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    ABSTRACT: Background: Satisfaction with care is important to cancer survivors' health outcomes. Satisfaction with care is not equal for all cancer survivors and sexual minority (i.e., lesbian, gay, and bisexual) cancer survivors may experience poor satisfaction with care. Methods: Data were drawn from the 2010 LIVESTRONG national survey. The final sample included 207 sexual minority and 4,899 heterosexual cancer survivors. Satisfaction with care was compared by sexual orientation and a Poisson regression model was computed to test the associations between sexual orientation and satisfaction with care, controlling for other relevant variables. Results: Sexual minority cancer survivors had lower satisfaction with care than heterosexual cancer survivors (B = -0.12, SE = 0.04, Wald χ2 = 9.25, p<0.002), even controlling for demographic and clinical variables associated with care. Conclusions: Sexual minorities experience poorer satisfaction with care compared to heterosexual cancer survivors. Clinical implications: Satisfaction with care is especially relevant to cancer survivorship in light of the cancer-related health disparities reported among sexual minority cancer survivors.
    No preview · Article · Nov 2015 · Journal of Psychosocial Oncology
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    ABSTRACT: Using semi-structured interviews with 50 hematopoietic stem cell transplantation (HSCT) recipients who were 2-22 years post-transplant, this study investigates cancer survivors' interpretations of their economic and work-related experiences during and after treatment. Survivors described a variety of challenges in these areas, including job insecurity, discrimination, career derailment, the lack of career direction, delayed goals, financial losses, insurance difficulties, constraints on job mobility, and physical/mental limitations. Survivors described the ways these challenges were offset by external factors that helped them to navigate these difficulties and buffered the negative financial and career-related impacts. Good health insurance, favorable job characteristics, job accommodations, and financial buffers were prominent offsetting factors. Most survivors, however, were also forced to rely on individual behavioral and interpretative strategies to cope with challenges. Behavioral strategies included purposeful job moves, retraining, striving harder, and retiring. Some strategies were potentially problematic, such as acquiring large debt. Interpretive strategies included reprioritizing and value shifts, downplaying the magnitude of cancer impact on one's life, denying the causal role of cancer in negative events, making favorable social comparisons, and benefit finding. Post-treatment counseling and support services may assist survivors in identifying available resources and useful strategies to improve long-term adaptation in the career and financial realms.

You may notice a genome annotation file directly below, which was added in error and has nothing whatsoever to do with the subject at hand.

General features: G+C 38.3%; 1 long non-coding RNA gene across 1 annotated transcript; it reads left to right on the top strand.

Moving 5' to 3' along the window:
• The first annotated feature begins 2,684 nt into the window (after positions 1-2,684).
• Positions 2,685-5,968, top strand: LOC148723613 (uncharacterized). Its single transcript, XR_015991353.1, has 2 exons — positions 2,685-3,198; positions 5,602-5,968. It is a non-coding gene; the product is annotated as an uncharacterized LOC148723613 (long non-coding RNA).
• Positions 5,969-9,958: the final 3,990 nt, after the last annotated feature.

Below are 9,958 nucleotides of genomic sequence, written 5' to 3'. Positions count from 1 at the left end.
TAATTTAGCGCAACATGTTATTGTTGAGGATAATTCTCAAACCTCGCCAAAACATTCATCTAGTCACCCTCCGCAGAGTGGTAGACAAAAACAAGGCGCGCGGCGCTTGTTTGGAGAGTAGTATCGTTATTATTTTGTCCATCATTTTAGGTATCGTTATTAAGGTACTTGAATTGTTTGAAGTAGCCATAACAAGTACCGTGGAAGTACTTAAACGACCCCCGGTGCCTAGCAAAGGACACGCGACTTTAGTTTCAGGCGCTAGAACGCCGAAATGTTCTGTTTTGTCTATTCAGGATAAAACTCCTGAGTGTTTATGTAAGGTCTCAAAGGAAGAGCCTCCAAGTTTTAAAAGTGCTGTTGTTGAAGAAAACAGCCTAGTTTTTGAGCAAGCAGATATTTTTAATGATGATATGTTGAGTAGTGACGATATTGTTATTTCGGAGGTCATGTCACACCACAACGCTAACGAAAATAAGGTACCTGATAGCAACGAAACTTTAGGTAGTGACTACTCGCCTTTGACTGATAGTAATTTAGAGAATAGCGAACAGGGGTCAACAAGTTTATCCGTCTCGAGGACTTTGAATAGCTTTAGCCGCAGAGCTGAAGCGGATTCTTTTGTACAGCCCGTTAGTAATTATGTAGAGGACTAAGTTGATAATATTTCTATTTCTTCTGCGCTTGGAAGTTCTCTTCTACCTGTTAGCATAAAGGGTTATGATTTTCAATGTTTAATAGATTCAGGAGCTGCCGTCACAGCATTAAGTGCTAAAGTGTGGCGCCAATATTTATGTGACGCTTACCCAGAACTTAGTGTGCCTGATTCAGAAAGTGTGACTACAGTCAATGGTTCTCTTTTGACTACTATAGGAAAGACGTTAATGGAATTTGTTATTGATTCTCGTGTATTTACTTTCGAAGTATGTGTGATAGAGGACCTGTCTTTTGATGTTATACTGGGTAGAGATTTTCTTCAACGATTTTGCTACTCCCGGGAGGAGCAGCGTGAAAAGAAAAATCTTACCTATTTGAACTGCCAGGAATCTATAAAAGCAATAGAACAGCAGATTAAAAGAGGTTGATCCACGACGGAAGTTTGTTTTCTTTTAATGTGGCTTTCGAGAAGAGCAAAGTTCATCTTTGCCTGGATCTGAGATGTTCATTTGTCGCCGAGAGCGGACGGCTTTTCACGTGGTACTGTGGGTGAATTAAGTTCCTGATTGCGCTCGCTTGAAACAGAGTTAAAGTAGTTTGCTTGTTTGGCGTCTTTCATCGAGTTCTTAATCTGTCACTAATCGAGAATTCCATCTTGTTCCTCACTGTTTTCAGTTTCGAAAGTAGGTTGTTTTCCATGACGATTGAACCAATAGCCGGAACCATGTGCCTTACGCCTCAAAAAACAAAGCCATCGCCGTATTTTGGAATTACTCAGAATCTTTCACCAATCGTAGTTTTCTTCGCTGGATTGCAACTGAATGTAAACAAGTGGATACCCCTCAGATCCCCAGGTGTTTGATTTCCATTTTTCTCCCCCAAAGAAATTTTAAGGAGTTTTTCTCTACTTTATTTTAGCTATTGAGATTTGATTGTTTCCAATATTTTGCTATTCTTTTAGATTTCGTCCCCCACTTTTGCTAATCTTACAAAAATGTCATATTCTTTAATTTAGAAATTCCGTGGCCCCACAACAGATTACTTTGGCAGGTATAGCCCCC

No preview · Article · Oct 2015 · Journal of Psychosocial Oncology

  • No preview · Article · Sep 2015 · Journal of Psychosocial Oncology
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    ABSTRACT: The importance of training non-psychology healthcare professionals to offer psychological support to people with cancer is becoming increasingly recognised. This small scale pilot project sought to identify the training and support needs of oncology staff, and evaluate the effectiveness of a Level 2 Psychological Support Training Programme workshop. Semi-structured interviews with five members of multidisciplinary oncology staff identified that training needs were primarily around communication skills, recognising and dealing with emotions, offering support and empathy, and self-care. Pre and post-training questionnaires developed with these themes in mind revealed that the Level 2 Training Programme workshops run in this network of hospitals are effective in increasing participants' levels of perceived knowledge and confidence across each of these domains. Recommendations are made for further enhancing this effectiveness.
    No preview · Article · Aug 2015 · Journal of Psychosocial Oncology
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    ABSTRACT: Research suggests that spiritual well-being positively contributes to quality of life during and following cancer treatment. This relationship has not been well-described in ethnically diverse survivors of allogeneic transplantation. This study compares spiritual well-being and quality of life of Hispanic (n = 69) and non-Hispanic (n = 102) survivors. Hispanic participants were significantly younger, and reported significantly greater spiritual well-being than non-Hispanic survivors. Survivors with higher spiritual well-being had significantly better quality of life. Meaning and Peace significantly predicted quality of life. Although Hispanic survivors report greater spiritual well-being, Meaning and Peace, irrespective of ethnicity, have a salutary effect on quality of life.
    No preview · Article · Aug 2015 · Journal of Psychosocial Oncology